Pearson

 

"Pat McGann is a fantastic villain/antagonist for the series.

In the end, he's a manifestation of what's antagonistic: corruption, poverty,

capitalism, and so forth. He's a character you love to hate, and the threat he

poses to the protagonists of the series is legitimate and realistic."

 

Jasmine Blu, TV Fanatic

 

 

 

 

 

 

 

 

The Kitchen

"Character actor Wayne Duvall is great playing McCarthy's dad..."

 

Josh Board, Fox5 San Diego

 

 

 

 

The Cake

La Jolla Playhouse

"The meaning of intimacy also looms large in

Della’s relationship with Tim, whom Duvall plays

as a genial good-old-boy with a glint of vulnerability;

some of the show’s best laughs (and saddest moments)

spring from their struggles to reconnect."

James Hebert,The San Diego Union-Tribune

"Wayne Duvall’s husband is even more off the shelf, a stolid

plumber who enacts manly southern rituals as a duty and

chooses to play it safe anytime emotion is threatened. But he

also travels what may be the longest road here and delivers the

biggest yak of the show."

Welton Jones, San Diego Story

"She(Faith Prince) shares hilarious stage chemistry with

Wayne Duvall, who plays Della's almost passionless husband Tim.

Prince and Duvall take Della and Tim's relationship seriously, and

their time together is both humorous and sad."

David Dixon, Talkin' Broadway

"Tim is funny, but we will also witness a very emotional, sad side to

Tim. Duvall’s scene with Prince in the bake shop leaves you on the

edge of your seat. It is one of those moments that starts out as a

funny take on life and ends up as a tense, uncomfortable scene as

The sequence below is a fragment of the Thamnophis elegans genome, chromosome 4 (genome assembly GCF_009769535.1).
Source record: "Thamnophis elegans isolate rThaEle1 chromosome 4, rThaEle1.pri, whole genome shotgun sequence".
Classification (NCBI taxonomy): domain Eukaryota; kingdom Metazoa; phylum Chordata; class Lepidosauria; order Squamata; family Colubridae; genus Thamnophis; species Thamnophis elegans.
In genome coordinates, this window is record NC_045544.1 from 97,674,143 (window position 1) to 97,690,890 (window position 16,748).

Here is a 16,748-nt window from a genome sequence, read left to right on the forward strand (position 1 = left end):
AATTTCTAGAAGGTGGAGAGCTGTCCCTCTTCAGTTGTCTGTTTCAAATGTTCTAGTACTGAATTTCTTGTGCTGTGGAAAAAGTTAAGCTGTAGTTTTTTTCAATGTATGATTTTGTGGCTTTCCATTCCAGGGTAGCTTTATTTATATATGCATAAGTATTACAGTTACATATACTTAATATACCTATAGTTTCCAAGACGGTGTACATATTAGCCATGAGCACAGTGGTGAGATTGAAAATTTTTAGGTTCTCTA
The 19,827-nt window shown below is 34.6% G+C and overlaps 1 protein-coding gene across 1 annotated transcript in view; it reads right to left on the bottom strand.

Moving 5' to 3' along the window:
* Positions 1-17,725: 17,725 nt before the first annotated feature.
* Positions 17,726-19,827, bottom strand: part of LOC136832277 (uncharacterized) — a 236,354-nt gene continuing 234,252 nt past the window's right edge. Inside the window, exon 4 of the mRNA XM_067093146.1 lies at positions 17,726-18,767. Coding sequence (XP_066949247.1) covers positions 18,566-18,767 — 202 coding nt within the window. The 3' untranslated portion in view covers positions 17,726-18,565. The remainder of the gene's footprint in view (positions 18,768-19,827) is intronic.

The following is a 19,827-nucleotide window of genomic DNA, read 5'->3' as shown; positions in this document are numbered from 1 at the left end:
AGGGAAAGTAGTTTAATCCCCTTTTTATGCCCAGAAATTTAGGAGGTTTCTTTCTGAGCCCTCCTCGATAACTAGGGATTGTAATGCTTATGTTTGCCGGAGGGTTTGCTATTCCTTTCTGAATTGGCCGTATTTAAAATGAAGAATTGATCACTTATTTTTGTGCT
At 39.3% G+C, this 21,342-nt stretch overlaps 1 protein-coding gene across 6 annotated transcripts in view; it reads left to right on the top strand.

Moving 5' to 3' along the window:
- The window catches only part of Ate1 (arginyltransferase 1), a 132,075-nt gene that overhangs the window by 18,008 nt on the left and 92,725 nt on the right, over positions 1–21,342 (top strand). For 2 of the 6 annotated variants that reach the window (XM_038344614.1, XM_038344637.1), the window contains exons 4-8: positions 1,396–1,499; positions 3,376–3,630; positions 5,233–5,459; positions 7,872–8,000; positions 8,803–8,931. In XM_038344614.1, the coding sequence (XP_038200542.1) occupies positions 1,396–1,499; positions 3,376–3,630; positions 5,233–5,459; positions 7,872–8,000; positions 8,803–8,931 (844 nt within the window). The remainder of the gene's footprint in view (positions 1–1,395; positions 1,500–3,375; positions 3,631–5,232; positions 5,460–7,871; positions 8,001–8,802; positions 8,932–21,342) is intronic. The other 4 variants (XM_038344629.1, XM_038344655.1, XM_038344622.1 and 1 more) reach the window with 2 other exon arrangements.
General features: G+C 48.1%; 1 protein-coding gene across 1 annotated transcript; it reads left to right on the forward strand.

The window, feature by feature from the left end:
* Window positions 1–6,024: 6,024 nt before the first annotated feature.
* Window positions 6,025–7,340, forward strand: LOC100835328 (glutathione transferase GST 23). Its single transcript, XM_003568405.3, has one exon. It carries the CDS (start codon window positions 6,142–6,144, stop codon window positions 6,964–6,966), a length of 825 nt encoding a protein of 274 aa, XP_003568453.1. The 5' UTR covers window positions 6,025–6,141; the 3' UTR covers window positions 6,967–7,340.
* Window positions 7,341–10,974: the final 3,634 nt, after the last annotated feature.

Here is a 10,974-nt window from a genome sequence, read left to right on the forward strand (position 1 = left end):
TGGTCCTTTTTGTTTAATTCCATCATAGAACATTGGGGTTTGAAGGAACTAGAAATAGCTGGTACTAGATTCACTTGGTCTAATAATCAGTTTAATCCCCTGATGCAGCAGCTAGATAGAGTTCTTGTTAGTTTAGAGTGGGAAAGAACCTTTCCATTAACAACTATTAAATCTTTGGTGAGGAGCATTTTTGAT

Della and Tim begin to question what their own married life has

become."

TR Robertston, The Vista Press

1984

Hudson Theater, Broadway

 

"The rest of the cast is very strong, with Michael Potts, Cara Seymour

and Wayne Duvall as standouts."

Talkin' Broadway

The accompanying ensemble cast plays an array of characters

including standout Wayne Duvall as a jovial colleague who

repeats the same story every day to Winston.

Exeunt Magazine

 

 

Wolves

"Wayne Duvall embodies the savagely competitive coach

hell-bent on his team winning."

Film Journal International

 

 

 

Big River

City Center Encores!

"The terrific ensemble also includes such standouts

as Wayne Duvall, as Huck's drunken father whose

rendition of the comic number "Guv'ment" is a highlight."

Hollywood Reporter

"We understand how timeless Twain's grasp of American

archetypes was when we see Duvall's performance as Pap

Finn. His rendition of the song "Guv'ment" is a whiskey-soaked

fusion of soul and resentment. Theatermania

 

"Huck's ornery father, Pap (Wayne Duvall), delivers a drunken

rendition of "Guv'ment" that seems timeless." Curtain Up

"Wayne Duvall is a chilling Pap Finn." theater scene.net

 

 

The Legend of Georgia McBride

The Lucille Lortel Theater

 

Critics Choice New York Times!

"...the performances are totally flawless."

Charles Isherwood, The New York Times

 

"...few can top it for sheer bust-a-gut, lose-yourself, feel-good fun at

the theatre. And it features a very talented cast."

Roma Torre, NY1

 

"The talented five-person cast sells the setup of Georgia McBride with

real heart. Watching The Legend of Georgia McBride feels like cuddling

up in a snuggie made of tulle and dreams. It's comforting and familiar

in its nonthreatening fabulousness,"

Zachery Stewart, Theatermania

 

"...standouts Duvall and McGrath, who can do poignant along with punchlines."

NewYorkTheater.me

 

"Wayne Duvall (Eddie) plays the club owner (who is always looking to make a buck)

with ease. We should want to hate him, but you just can’t help loving every moment

he is on stage."

Paul Morin, EntertainmentHour.com

 

"Eddie, played with appropriate clueless warmth by Wayne Duvall.."